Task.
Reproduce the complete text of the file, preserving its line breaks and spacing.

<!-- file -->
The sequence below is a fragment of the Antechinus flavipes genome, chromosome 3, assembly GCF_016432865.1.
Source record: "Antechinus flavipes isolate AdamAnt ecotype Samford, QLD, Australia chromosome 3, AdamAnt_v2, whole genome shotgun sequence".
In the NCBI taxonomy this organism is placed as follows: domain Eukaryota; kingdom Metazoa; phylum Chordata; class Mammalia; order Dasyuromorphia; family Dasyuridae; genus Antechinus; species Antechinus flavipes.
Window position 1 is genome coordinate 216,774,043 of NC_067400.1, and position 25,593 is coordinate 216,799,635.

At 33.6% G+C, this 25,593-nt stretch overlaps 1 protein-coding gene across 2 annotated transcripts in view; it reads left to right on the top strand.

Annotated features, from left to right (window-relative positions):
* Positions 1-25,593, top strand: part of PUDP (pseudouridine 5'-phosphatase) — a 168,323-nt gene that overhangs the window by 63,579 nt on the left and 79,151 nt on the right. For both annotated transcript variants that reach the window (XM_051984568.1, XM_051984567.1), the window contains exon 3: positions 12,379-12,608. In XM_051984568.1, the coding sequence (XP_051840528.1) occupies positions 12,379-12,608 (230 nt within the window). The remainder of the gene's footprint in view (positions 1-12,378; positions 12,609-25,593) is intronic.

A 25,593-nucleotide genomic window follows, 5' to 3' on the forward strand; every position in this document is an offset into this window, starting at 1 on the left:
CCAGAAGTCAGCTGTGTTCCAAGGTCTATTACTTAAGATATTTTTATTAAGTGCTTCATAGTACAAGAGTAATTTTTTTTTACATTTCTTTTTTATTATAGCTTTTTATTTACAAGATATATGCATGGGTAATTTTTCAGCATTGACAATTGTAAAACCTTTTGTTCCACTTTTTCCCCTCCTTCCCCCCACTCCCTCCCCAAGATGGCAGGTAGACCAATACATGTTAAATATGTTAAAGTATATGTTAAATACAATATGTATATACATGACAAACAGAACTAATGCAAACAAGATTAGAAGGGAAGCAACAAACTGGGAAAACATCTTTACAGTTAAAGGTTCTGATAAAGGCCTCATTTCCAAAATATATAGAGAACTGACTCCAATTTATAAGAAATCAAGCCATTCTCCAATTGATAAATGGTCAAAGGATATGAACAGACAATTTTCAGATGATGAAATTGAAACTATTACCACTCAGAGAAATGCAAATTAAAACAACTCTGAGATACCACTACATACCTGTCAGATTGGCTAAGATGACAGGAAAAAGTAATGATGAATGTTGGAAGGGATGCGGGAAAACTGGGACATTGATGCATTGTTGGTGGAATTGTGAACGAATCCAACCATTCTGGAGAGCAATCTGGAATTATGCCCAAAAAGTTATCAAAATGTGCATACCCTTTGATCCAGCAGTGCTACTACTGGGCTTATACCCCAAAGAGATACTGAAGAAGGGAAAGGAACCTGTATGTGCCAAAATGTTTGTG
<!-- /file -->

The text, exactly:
The sequence below is a fragment of the Antechinus flavipes genome, chromosome 3, assembly GCF_016432865.1.
Source record: "Antechinus flavipes isolate AdamAnt ecotype Samford, QLD, Australia chromosome 3, AdamAnt_v2, whole genome shotgun sequence".
In the NCBI taxonomy this organism is placed as follows: domain Eukaryota; kingdom Metazoa; phylum Chordata; class Mammalia; order Dasyuromorphia; family Dasyuridae; genus Antechinus; species Antechinus flavipes.
Window position 1 is genome coordinate 216,774,043 of NC_067400.1, and position 25,593 is coordinate 216,799,635.

At 33.6% G+C, this 25,593-nt stretch overlaps 1 protein-coding gene across 2 annotated transcripts in view; it reads left to right on the top strand.

Annotated features, from left to right (window-relative positions):
* Positions 1-25,593, top strand: part of PUDP (pseudouridine 5'-phosphatase) — a 168,323-nt gene that overhangs the window by 63,579 nt on the left and 79,151 nt on the right. For both annotated transcript variants that reach the window (XM_051984568.1, XM_051984567.1), the window contains exon 3: positions 12,379-12,608. In XM_051984568.1, the coding sequence (XP_051840528.1) occupies positions 12,379-12,608 (230 nt within the window). The remainder of the gene's footprint in view (positions 1-12,378; positions 12,609-25,593) is intronic.

A 25,593-nucleotide genomic window follows, 5' to 3' on the forward strand; every position in this document is an offset into this window, starting at 1 on the left:
CCAGAAGTCAGCTGTGTTCCAAGGTCTATTACTTAAGATATTTTTATTAAGTGCTTCATAGTACAAGAGTAATTTTTTTTTACATTTCTTTTTTATTATAGCTTTTTATTTACAAGATATATGCATGGGTAATTTTTCAGCATTGACAATTGTAAAACCTTTTGTTCCACTTTTTCCCCTCCTTCCCCCCACTCCCTCCCCAAGATGGCAGGTAGACCAATACATGTTAAATATGTTAAAGTATATGTTAAATACAATATGTATATACATGACAAACAGAACTAATGCAAACAAGATTAGAAGGGAAGCAACAAACTGGGAAAACATCTTTACAGTTAAAGGTTCTGATAAAGGCCTCATTTCCAAAATATATAGAGAACTGACTCCAATTTATAAGAAATCAAGCCATTCTCCAATTGATAAATGGTCAAAGGATATGAACAGACAATTTTCAGATGATGAAATTGAAACTATTACCACTCAGAGAAATGCAAATTAAAACAACTCTGAGATACCACTACATACCTGTCAGATTGGCTAAGATGACAGGAAAAAGTAATGATGAATGTTGGAAGGGATGCGGGAAAACTGGGACATTGATGCATTGTTGGTGGAATTGTGAACGAATCCAACCATTCTGGAGAGCAATCTGGAATTATGCCCAAAAAGTTATCAAAATGTGCATACCCTTTGATCCAGCAGTGCTACTACTGGGCTTATACCCCAAAGAGATACTGAAGAAGGGAAAGGAACCTGTATGTGCCAAAATGTTTGTG